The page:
I love analogies and visual examples. I’ve been trying to find a good one for this phase of Abby’s journey but the perfect one has been eluding me. At first I likened it to putting your kid in a car, checking all of the safety devices, closing the door and hurling her toward a wall -in order to smash out all the cancer cells. But that just felt mean -why would a dad do that to his kid? But if feels like that, there sure is a lot of prep, safety checks, infection checks, and scans -so what else is it like?
A Launch. Yep, I think the better analogy is that of a rocket launch… or maybe a human cannonball.
You see, we’re in countdown mode here in Schreiber World (yes, that’s a real place). T-Minus 13 days to be exact. Yet, that too is a bit of a misnomer, Abby actually only has 1 more appointment on Monday, then starts 3 days of Total Body Irradiation (TBI) on Tuesday. After that starts, there’s no abort button to press, we’ll just be holding on and praying, “God speed”.
In the last 2 weeks we’ve ran Abby through the gauntlet of appointments. Eye exams, CAT scans, organ function, radiation simulations, final marrow test, meetings, consents, consents, and more consents. She took learning tests, talked to the Phyciatrist, drank some tracer liquid and went to the 'hot lab'. Yesterday she had another surgery, they put a new central line in called a Double Lumen Broviac that will be used during the bone marrow transplant. The preflight workup is almost complete.
Anna also got some hospital time. Had a finger prick, donated a unit of blood, (to give back to herself later) and we signed forms, forms, and more forms. She also had an exam and got to talk to some of those “childlife” folks who all wanted to make sure that she knew that she wasn’t being forced to do this, it’s her choice. She cried a bit from the blood draw, but got to order off the hospital menu! I think the French Toast made it at least 25 percent better, maybe.
The TBI appointment was the most disconcerting to me. We got to visit the big lead-shielded room and see the machine that will shoot X-Rays at every inch of my daughter, in 6 sessions, over 3 days. We got to hear about all of the other potential side-effects that this therapy can cause. Short term like nausea, to longterm, like other cancers, infertility, brain/memory issues and cataract -to name a few. Out of all of the appointment though, I really appreciated the frankness of this radiation doctor. I asked her to help me be more at ease about this procedure (after that list of side effects who wouldn't be agitated). I said, “For some reason I’m ok with chemo, but radiation makes me uneasy.” After lots of questions, and even more answers, she responded, “Yes, we all should limit our exposure to radiation. But, this is the best chance for Abby.” And then she said a phrase that I’ve been mulling over ever since. She said, “We wouldn’t do this unless it was her last option. Yes, there are risks and we should limit them for everyone else, but it’s a necessary risk for her.”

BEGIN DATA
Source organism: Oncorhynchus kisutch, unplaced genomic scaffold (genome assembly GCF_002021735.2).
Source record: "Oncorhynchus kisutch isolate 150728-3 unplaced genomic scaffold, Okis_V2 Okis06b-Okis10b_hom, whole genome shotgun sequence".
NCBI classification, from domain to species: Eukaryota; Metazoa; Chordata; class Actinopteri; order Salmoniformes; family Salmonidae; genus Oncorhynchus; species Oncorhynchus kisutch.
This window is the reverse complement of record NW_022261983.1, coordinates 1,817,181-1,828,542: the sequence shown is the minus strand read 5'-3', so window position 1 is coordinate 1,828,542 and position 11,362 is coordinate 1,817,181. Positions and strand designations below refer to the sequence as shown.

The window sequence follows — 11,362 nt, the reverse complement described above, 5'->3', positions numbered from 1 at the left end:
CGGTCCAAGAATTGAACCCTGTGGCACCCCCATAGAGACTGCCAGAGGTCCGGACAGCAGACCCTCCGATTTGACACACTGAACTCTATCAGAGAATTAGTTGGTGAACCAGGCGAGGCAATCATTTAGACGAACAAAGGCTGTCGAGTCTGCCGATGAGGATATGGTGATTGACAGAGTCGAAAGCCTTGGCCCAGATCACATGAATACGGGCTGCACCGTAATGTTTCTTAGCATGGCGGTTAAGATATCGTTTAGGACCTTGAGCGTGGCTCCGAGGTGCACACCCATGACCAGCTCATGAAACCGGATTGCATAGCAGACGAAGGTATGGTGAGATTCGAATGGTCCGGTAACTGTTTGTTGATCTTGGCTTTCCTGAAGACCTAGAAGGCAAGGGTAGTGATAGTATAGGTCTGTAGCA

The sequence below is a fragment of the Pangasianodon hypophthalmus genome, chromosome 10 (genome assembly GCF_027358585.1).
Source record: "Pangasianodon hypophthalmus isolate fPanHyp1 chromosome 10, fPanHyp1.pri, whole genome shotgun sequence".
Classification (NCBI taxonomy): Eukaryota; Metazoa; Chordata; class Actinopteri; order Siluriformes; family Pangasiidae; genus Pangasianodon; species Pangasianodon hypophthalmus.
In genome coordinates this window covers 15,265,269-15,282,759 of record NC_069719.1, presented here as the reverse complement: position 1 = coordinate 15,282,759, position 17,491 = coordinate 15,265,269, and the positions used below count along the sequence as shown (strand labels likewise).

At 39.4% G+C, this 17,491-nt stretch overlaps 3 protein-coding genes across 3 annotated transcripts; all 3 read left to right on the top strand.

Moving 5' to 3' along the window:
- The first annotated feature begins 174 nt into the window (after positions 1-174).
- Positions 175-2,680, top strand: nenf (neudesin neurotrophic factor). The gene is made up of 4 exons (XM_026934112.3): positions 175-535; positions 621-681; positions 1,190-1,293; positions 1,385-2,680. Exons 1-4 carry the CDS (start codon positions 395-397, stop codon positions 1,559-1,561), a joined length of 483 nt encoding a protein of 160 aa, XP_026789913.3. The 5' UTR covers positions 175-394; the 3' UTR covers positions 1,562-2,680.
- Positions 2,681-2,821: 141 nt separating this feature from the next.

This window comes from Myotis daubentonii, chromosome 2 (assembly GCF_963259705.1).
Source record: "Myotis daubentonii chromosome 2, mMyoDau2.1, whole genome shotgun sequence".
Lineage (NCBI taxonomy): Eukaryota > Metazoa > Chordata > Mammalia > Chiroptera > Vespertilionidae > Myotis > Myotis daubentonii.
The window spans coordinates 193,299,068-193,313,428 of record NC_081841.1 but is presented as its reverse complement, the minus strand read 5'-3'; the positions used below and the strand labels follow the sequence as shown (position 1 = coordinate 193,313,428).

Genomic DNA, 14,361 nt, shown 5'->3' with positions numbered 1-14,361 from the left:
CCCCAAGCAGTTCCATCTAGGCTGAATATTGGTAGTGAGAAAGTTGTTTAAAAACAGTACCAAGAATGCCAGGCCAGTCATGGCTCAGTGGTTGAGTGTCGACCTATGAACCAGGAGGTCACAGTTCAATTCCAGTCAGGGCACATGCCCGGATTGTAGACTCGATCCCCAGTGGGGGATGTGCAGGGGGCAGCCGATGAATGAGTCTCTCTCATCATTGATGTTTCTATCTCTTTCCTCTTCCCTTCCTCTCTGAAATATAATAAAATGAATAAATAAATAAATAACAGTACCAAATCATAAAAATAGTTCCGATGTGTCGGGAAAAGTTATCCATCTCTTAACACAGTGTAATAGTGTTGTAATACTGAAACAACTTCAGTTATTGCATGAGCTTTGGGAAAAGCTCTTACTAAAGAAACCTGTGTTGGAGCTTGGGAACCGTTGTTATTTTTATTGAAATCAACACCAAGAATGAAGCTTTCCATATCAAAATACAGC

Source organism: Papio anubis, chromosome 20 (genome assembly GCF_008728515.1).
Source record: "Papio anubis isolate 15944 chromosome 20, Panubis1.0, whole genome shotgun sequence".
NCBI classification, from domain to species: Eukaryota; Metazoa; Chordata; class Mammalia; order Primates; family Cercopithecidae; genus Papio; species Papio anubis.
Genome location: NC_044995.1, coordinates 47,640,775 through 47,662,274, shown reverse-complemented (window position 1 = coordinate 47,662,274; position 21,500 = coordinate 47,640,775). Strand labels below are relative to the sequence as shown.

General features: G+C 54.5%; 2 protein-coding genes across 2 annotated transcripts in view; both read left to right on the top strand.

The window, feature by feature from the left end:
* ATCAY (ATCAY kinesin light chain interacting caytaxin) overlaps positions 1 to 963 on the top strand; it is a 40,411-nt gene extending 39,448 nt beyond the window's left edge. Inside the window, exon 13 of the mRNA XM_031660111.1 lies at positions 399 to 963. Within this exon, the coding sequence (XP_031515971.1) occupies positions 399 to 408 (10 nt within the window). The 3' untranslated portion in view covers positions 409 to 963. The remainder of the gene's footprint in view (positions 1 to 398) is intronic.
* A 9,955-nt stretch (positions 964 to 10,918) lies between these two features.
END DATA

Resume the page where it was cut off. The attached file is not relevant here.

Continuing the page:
A necessary risk.
There is a scene in the movie “The Martian” that this makes me think of. If you haven’t seen it, Matt Damon plays Astronaut Mark Watney who gets stranded on Mars and has to survive until the people back on Earth can figure out a rescue mission. He sciences his way out of a lot of problems and finally has a chance to get off Mars… but in order to do so, he has to take a ride on a stripped down rocket -with a tarp as a nose cone. He follows the rescue plan, strips all of the heavy parts off the rocket. He gets in his space suit, straps into the rocket and is ready for launch. He has no controls, they were removed to lighten the load, so the rescuing astronauts in orbit remotely fire the rocket propelling through the thin Martian atmosphere and hurtling him at extreme velocity into space. On the ride up, he blacks out. The ship shutters violently. Pieces fall off the rocket. He's going so fast. At last he regains consciousness and finds himself in space.
If that’s not a good enough analogy then I give up.
For 2 weeks we’ve prepped. We done all of the safety checks that we can. But this isn’t a safe thing that we are doing. It’s a bone marrow transplant. It’s a necessary risk. We wouldn't do this if there were other good options. At this point we’re just trying to get Abby off of Mars. If that takes some risk, then that’s what you do. If that means getting rid of the windows, the controls, and even the nose cone, that's what you do. If it takes strapping your daughter to this rocket and trusting a bunch of amazing doctors and some risky technology to save her, then yes, that's what we'll do.
“Spoiler Alert” -In the end, Matt Damon’s character gets home safe and sound. Back on Earth we see him teaching new astronaut trainees lesson from his time on Mars. He says, “...you just begin. You do the math. You solve one problem, then you solve the next one, and the next. And if you solve enough problems, you get to come home.”
We are all praying, I know you all are too, that Abby’s journey will bring her safely back to our house as soon as possible. I’m sure there will be problems, but we are praying that each will get solved, one at a time, and when they solve them all, she too will come back to this little pocket of Schreiber World that we call home.
Stay tuned in the coming weeks.
-I’m sure lots of launch updates will be hitting this page soon.
Thank you all for all of your prayers and encouragement.
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